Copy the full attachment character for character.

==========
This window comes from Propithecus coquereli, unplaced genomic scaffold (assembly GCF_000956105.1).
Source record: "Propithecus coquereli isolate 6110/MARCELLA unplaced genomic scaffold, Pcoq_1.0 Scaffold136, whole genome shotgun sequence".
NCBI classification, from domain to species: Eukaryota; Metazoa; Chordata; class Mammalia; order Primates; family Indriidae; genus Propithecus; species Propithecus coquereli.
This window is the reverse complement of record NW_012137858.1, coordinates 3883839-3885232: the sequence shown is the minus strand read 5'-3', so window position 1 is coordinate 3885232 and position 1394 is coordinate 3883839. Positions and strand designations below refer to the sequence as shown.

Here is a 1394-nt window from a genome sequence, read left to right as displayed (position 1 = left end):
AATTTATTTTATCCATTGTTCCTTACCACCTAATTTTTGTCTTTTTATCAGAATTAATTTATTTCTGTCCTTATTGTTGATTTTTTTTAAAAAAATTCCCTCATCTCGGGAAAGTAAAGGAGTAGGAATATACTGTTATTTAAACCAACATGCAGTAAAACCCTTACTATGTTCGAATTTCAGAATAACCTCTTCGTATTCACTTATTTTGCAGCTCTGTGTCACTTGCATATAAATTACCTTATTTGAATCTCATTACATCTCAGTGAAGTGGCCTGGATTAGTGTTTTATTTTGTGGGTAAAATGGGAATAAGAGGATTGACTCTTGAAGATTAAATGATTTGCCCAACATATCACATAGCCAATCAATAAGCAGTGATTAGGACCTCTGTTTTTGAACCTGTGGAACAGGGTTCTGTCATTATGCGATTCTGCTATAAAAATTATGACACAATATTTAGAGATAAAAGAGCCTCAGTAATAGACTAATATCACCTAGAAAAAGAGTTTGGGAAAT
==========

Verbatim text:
This window comes from Propithecus coquereli, unplaced genomic scaffold (assembly GCF_000956105.1).
Source record: "Propithecus coquereli isolate 6110/MARCELLA unplaced genomic scaffold, Pcoq_1.0 Scaffold136, whole genome shotgun sequence".
NCBI classification, from domain to species: Eukaryota; Metazoa; Chordata; class Mammalia; order Primates; family Indriidae; genus Propithecus; species Propithecus coquereli.
This window is the reverse complement of record NW_012137858.1, coordinates 3883839-3885232: the sequence shown is the minus strand read 5'-3', so window position 1 is coordinate 3885232 and position 1394 is coordinate 3883839. Positions and strand designations below refer to the sequence as shown.

Here is a 1394-nt window from a genome sequence, read left to right as displayed (position 1 = left end):
AATTTATTTTATCCATTGTTCCTTACCACCTAATTTTTGTCTTTTTATCAGAATTAATTTATTTCTGTCCTTATTGTTGATTTTTTTTAAAAAAATTCCCTCATCTCGGGAAAGTAAAGGAGTAGGAATATACTGTTATTTAAACCAACATGCAGTAAAACCCTTACTATGTTCGAATTTCAGAATAACCTCTTCGTATTCACTTATTTTGCAGCTCTGTGTCACTTGCATATAAATTACCTTATTTGAATCTCATTACATCTCAGTGAAGTGGCCTGGATTAGTGTTTTATTTTGTGGGTAAAATGGGAATAAGAGGATTGACTCTTGAAGATTAAATGATTTGCCCAACATATCACATAGCCAATCAATAAGCAGTGATTAGGACCTCTGTTTTTGAACCTGTGGAACAGGGTTCTGTCATTATGCGATTCTGCTATAAAAATTATGACACAATATTTAGAGATAAAAGAGCCTCAGTAATAGACTAATATCACCTAGAAAAAGAGTTTGGGAAAT